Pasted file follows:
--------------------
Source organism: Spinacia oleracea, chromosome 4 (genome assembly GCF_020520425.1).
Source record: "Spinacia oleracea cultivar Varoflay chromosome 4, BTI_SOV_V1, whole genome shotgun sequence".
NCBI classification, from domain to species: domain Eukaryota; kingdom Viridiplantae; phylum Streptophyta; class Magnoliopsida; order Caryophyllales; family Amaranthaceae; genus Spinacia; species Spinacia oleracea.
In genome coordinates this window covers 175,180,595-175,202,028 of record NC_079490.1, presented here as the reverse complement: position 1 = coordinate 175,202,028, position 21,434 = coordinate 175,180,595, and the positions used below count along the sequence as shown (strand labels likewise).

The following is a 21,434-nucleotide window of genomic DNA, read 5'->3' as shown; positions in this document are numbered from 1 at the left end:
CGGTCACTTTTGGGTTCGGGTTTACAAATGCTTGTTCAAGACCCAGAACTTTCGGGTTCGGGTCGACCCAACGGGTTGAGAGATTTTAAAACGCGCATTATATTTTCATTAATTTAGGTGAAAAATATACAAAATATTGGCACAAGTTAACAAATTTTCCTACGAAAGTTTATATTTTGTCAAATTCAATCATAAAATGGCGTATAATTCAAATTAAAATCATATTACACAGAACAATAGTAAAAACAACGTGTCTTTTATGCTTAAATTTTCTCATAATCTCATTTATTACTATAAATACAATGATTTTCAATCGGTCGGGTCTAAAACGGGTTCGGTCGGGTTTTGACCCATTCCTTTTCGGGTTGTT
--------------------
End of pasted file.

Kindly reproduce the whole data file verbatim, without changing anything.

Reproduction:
Source organism: Spinacia oleracea, chromosome 4 (genome assembly GCF_020520425.1).
Source record: "Spinacia oleracea cultivar Varoflay chromosome 4, BTI_SOV_V1, whole genome shotgun sequence".
NCBI classification, from domain to species: domain Eukaryota; kingdom Viridiplantae; phylum Streptophyta; class Magnoliopsida; order Caryophyllales; family Amaranthaceae; genus Spinacia; species Spinacia oleracea.
In genome coordinates this window covers 175,180,595-175,202,028 of record NC_079490.1, presented here as the reverse complement: position 1 = coordinate 175,202,028, position 21,434 = coordinate 175,180,595, and the positions used below count along the sequence as shown (strand labels likewise).

The following is a 21,434-nucleotide window of genomic DNA, read 5'->3' as shown; positions in this document are numbered from 1 at the left end:
CGGTCACTTTTGGGTTCGGGTTTACAAATGCTTGTTCAAGACCCAGAACTTTCGGGTTCGGGTCGACCCAACGGGTTGAGAGATTTTAAAACGCGCATTATATTTTCATTAATTTAGGTGAAAAATATACAAAATATTGGCACAAGTTAACAAATTTTCCTACGAAAGTTTATATTTTGTCAAATTCAATCATAAAATGGCGTATAATTCAAATTAAAATCATATTACACAGAACAATAGTAAAAACAACGTGTCTTTTATGCTTAAATTTTCTCATAATCTCATTTATTACTATAAATACAATGATTTTCAATCGGTCGGGTCTAAAACGGGTTCGGTCGGGTTTTGACCCATTCCTTTTCGGGTTGTT